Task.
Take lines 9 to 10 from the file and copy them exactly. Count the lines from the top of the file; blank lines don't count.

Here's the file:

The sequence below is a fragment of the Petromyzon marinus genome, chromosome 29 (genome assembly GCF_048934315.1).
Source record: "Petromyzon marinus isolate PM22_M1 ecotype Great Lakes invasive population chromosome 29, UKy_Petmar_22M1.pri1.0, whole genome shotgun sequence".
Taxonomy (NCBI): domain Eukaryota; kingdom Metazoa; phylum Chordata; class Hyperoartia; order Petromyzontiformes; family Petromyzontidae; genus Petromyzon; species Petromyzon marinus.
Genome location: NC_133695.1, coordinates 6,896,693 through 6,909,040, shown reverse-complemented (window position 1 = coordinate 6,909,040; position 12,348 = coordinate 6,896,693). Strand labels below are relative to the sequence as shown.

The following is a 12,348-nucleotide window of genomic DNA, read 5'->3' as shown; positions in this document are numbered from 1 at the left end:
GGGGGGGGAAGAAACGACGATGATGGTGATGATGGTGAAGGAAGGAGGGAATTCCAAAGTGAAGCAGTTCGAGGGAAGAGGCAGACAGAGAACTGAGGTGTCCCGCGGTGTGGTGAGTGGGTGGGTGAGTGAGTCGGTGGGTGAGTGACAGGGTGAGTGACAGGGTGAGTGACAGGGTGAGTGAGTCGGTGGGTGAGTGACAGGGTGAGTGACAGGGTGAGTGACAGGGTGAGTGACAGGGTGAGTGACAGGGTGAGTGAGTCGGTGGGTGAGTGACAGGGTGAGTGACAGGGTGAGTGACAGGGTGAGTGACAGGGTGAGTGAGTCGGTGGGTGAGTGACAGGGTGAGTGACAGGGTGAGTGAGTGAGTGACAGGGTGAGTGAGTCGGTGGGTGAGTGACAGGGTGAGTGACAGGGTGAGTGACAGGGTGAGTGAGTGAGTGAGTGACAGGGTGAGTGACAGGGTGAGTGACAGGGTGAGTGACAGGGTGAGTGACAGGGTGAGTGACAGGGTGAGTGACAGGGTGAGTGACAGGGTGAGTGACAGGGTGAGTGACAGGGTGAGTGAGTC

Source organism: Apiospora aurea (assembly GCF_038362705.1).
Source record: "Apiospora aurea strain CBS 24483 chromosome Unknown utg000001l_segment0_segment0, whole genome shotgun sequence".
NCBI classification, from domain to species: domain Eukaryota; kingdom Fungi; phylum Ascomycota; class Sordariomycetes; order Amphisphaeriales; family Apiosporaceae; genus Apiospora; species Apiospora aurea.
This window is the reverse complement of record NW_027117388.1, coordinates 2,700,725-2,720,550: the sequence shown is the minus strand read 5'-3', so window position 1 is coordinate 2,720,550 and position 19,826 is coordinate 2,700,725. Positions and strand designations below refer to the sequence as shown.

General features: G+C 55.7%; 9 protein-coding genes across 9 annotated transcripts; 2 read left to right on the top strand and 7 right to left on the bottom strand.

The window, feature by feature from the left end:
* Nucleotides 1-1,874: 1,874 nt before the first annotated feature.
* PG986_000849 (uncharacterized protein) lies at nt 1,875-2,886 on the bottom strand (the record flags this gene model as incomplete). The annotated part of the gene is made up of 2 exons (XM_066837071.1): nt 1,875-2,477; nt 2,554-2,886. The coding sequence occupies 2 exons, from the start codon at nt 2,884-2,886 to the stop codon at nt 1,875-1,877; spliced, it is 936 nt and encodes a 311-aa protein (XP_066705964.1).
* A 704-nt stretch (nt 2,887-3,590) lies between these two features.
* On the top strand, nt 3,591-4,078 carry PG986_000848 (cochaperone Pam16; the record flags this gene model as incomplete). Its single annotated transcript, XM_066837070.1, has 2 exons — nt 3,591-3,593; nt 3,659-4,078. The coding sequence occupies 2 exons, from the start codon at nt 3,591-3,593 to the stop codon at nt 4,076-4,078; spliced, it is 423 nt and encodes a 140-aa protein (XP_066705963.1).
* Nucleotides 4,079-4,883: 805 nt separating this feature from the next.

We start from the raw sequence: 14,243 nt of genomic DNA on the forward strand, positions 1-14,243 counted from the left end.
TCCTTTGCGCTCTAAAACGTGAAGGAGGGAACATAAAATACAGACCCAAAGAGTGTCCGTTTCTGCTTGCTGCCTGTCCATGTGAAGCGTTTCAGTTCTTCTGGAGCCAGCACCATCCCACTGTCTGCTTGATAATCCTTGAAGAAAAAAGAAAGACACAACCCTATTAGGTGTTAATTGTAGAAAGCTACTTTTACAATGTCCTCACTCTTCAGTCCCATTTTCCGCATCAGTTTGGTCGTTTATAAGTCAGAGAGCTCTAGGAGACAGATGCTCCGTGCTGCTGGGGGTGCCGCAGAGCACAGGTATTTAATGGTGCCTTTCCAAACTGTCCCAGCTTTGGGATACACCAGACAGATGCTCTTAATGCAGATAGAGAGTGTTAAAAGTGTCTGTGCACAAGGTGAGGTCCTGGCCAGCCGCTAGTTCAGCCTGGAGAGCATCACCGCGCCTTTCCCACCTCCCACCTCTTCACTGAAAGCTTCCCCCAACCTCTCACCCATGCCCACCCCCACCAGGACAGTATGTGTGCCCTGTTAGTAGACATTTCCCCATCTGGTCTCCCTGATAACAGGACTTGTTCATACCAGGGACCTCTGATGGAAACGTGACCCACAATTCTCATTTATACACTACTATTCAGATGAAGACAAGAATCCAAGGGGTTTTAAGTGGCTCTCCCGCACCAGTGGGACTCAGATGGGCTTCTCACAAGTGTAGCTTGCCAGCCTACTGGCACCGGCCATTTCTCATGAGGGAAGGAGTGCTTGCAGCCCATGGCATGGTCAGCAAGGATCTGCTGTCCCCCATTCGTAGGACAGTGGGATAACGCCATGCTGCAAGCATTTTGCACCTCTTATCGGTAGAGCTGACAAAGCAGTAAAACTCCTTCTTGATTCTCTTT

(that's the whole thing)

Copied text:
NCBI classification, from domain to species: domain Eukaryota; kingdom Fungi; phylum Ascomycota; class Sordariomycetes; order Amphisphaeriales; family Apiosporaceae; genus Apiospora; species Apiospora aurea.
This window is the reverse complement of record NW_027117388.1, coordinates 2,700,725-2,720,550: the sequence shown is the minus strand read 5'-3', so window position 1 is coordinate 2,720,550 and position 19,826 is coordinate 2,700,725. Positions and strand designations below refer to the sequence as shown.